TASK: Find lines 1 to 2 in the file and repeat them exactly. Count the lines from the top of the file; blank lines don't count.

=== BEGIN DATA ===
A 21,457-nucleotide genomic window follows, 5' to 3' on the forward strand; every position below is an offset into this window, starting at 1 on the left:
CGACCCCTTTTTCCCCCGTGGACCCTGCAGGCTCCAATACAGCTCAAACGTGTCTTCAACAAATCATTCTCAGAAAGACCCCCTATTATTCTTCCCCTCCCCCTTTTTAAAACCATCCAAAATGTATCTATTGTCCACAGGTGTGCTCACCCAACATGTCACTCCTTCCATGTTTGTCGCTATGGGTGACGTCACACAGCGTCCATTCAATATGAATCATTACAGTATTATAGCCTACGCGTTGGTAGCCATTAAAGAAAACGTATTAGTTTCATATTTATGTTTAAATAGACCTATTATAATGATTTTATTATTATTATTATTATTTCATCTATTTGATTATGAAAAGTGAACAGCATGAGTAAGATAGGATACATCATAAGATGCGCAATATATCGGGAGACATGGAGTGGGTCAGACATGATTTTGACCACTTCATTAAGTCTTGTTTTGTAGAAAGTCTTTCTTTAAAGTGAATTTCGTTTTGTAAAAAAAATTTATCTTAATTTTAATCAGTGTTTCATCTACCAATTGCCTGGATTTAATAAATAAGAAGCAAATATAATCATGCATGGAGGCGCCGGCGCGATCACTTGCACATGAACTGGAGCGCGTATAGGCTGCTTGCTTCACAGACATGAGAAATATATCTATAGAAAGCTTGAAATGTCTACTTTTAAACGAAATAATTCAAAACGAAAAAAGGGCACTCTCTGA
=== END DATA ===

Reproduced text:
A 21,457-nucleotide genomic window follows, 5' to 3' on the forward strand; every position below is an offset into this window, starting at 1 on the left:
CGACCCCTTTTTCCCCCGTGGACCCTGCAGGCTCCAATACAGCTCAAACGTGTCTTCAACAAATCATTCTCAGAAAGACCCCCTATTATTCTTCCCCTCCCCCTTTTTAAAACCATCCAAAATGTATCTATTGTCCACAGGTGTGCTCACCCAACATGTCACTCCTTCCATGTTTGTCGCTATGGGTGACGTCACACAGCGTCCATTCAATATGAATCATTACAGTATTATAGCCTACGCGTTGGTAGCCATTAAAGAAAACGTATTAGTTTCATATTTATGTTTAAATAGACCTATTATAATGATTTTATTATTATTATTATTATTTCATCTATTTGATTATGAAAAGTGAACAGCATGAGTAAGATAGGATACATCATAAGATGCGCAATATATCGGGAGACATGGAGTGGGTCAGACATGATTTTGACCACTTCATTAAGTCTTGTTTTGTAGAAAGTCTTTCTTTAAAGTGAATTTCGTTTTGTAAAAAAAATTTATCTTAATTTTAATCAGTGTTTCATCTACCAATTGCCTGGATTTAATAAATAAGAAGCAAATATAATCATGCATGGAGGCGCCGGCGCGATCACTTGCACATGAACTGGAGCGCGTATAGGCTGCTTGCTTCACAGACATGAGAAATATATCTATAGAAAGCTTGAAATGTCTACTTTTAAACGAAATAATTCAAAACGAAAAAAGGGCACTCTCTGA